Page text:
Facebook to share Russian election-era ads with Congress -- but won't make them public

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Facebook is to provide Congress with 3,000 advertisements taken out by Russians in the run-up to the 2016 US election. The social media giant says that it is "actively working" with the government in its investigation into Russian interference into the election.

Earlier in the month it was revealed that a group operating out of Russia had taken out $100,000 worth of advertising with a "focus on amplifying divisive social and political messages across the ideological spectrum." But while Facebook is willing to share the ads with Congress, they are not going to be made public.

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Mark Zuckerberg spoke for eight minutes in a Facebook Live video, saying that the Russian-bought advertisements would be made available to Congress. He said that it would not be possible for Facebook to "catch everyone immediately," but insisted that the company would "make it a lot harder" to try to interfere.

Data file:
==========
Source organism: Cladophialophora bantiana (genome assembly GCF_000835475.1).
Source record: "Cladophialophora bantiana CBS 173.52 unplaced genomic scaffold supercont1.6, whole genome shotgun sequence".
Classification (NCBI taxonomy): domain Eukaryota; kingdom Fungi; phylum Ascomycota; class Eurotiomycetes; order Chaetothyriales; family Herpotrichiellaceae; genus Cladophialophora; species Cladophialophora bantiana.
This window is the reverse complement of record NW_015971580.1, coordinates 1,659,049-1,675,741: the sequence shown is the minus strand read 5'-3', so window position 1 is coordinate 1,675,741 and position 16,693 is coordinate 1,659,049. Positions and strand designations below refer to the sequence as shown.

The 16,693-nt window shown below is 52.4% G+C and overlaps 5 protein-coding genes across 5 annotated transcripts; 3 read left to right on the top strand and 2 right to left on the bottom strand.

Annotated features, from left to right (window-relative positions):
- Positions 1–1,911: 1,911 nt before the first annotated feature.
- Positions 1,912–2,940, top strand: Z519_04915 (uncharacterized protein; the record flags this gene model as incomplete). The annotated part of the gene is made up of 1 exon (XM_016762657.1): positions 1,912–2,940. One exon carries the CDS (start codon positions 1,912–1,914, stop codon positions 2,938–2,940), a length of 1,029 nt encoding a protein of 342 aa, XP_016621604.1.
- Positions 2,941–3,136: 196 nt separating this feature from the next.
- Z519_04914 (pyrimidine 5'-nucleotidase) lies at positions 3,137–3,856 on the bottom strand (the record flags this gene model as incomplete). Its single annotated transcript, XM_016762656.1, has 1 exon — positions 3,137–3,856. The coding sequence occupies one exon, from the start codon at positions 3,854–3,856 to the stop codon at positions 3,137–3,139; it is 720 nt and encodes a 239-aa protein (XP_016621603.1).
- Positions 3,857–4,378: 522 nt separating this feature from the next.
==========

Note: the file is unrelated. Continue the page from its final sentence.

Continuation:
Facebook's general counsel Colin Stretch also released a statement announcing that the ads were to be shared with Congress:

After an extensive legal and policy review, today we are announcing that we will also share these ads with congressional investigators. We believe it is vitally important that government authorities have the information they need to deliver to the public a full assessment of what happened in the 2016 election.

During his Facebook Live broadcast, Zuckerberg said:

We are actively working with the US government on its ongoing investigations into Russian interference. We have been investigating this for many months, and for a while we had found no evidence of fake accounts linked to Russia running ads. When we recently uncovered this activity, we provided that information to the special counsel. We also briefed Congress -- and this morning I directed our team to provide the ads we've found to Congress as well. As a general rule, we are limited in what we can discuss publicly about law enforcement investigations, so we may not always be able to share our findings publicly. But we support Congress in deciding how to best use this information to inform the public, and we expect the government to publish its findings when their investigation is complete.

While Facebook is willing to share the Russia ads with Congress and the Special Counsel investigating allegations of Russian interference in the 2016 US election, they will not be made public. Facebook cites unspecified federal laws as well as national security as reasons for not making the ads available publicly. But with millions of users around the world granting access to their personal data on a daily basis, there will almost certainly be calls for greater transparency.

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